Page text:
A little history on the pottery of Boch Freres “Keramis” and Villeroy & Boch
The company began in the tiny Lorraine village of Audun le Tiche, where the iron master François Boch set up a pottery company with his three sons in 1748. started manufacturing ceramic crockery and accessories.  In 1766 Boch was licensed to build a ceramics kiln works nearby at Septfontaines, Luxembourg, where it operated a porcelain factory. In 1785 Nicolas Villeroy became sole owner of the faience manufactory at Wallerfangen. In 1812 Jean-François Boch began construction of kilns at the nearby town of Mettlach, Saarland. In 1824 Boch commenced transfer printing on porcelain from engraved copper plates. On 14 April 1836, the Jean François Boch company merged with that of the competitor, Nicolas Villeroy, and became Villeroy & Boch, (V&B, also simply ‘VB’). In 1869, Villeroy & Boch opened the first manufactory specializing in architectural tiles.
In 1748, François Boch, together with his three sons, started manufacturing ceramic crockery and accessories. In 1836, Jean-François Boch merged with the successful stoneware producer, Nicolas Villeroy, to form the Villeroy & Boch company. This merger created one of the first global corporations of the 19th century.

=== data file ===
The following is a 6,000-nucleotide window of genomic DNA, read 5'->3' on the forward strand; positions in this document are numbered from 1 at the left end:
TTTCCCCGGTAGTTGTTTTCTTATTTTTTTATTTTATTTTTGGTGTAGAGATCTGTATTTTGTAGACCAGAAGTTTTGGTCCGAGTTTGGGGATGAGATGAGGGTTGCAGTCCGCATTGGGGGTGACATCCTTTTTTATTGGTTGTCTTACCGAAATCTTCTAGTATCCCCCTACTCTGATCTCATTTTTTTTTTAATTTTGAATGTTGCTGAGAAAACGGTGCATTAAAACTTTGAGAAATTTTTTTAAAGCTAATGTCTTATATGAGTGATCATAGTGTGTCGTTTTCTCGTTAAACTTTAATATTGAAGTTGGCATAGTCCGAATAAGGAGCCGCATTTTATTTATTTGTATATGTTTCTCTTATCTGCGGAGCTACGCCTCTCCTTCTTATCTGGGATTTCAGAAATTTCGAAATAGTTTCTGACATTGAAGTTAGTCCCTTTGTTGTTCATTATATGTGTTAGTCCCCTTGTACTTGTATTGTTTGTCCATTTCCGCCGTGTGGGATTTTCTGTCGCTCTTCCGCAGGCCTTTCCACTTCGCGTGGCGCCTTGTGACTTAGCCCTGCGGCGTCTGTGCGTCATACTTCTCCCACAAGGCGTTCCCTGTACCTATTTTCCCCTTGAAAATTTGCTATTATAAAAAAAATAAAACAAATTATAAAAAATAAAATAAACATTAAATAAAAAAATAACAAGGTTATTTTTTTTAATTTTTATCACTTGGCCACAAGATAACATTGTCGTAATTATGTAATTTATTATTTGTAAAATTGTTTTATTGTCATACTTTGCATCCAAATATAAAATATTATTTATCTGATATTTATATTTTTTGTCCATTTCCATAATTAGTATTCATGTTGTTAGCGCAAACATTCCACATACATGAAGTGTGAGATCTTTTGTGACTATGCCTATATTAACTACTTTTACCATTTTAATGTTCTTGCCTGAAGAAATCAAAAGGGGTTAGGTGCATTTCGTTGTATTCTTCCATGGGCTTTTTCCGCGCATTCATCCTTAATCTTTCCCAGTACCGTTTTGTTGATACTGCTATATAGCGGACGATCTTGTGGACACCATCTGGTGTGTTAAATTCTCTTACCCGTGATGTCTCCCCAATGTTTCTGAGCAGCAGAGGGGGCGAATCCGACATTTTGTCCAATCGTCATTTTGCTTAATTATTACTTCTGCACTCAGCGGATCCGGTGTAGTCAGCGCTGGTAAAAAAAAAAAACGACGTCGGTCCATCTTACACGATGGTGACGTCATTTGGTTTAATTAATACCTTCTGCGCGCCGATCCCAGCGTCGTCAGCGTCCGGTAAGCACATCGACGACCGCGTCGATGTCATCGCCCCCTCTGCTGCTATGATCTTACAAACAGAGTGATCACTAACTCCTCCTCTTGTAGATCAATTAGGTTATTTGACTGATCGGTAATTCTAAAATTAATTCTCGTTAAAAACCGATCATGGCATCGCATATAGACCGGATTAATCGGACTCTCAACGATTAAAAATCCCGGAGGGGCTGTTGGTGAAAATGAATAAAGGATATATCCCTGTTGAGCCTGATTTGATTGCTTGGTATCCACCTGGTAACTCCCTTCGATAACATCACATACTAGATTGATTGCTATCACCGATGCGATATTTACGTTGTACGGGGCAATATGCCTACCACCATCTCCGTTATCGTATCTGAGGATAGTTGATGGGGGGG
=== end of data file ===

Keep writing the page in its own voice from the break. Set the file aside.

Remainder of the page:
Boch Freres Keramis
Boch Frères Keramis, later Royal Boch, was founded in 1841 by Eugène and Victor Boch, together with their brother-in-law, Jean-Baptiste Nothomb. At its height the company was one of Belgium’s largest producers of ceramics.
Boch Frères Keramis dominated the Belgian market in the late 19th century, but it would see particular success in the first half of the 20th century with the arrival of Charles Catteau, (born in Douai, France, in 1880) whose developments of form, technique and decoration transformed ceramics into an exceptional class of Art Deco wares.
The company’s name, “Keramis,” was derived from keramos, the ancient Greek word for pottery.
You will find similarities of flow blue potteries from these potters in patterns and shapes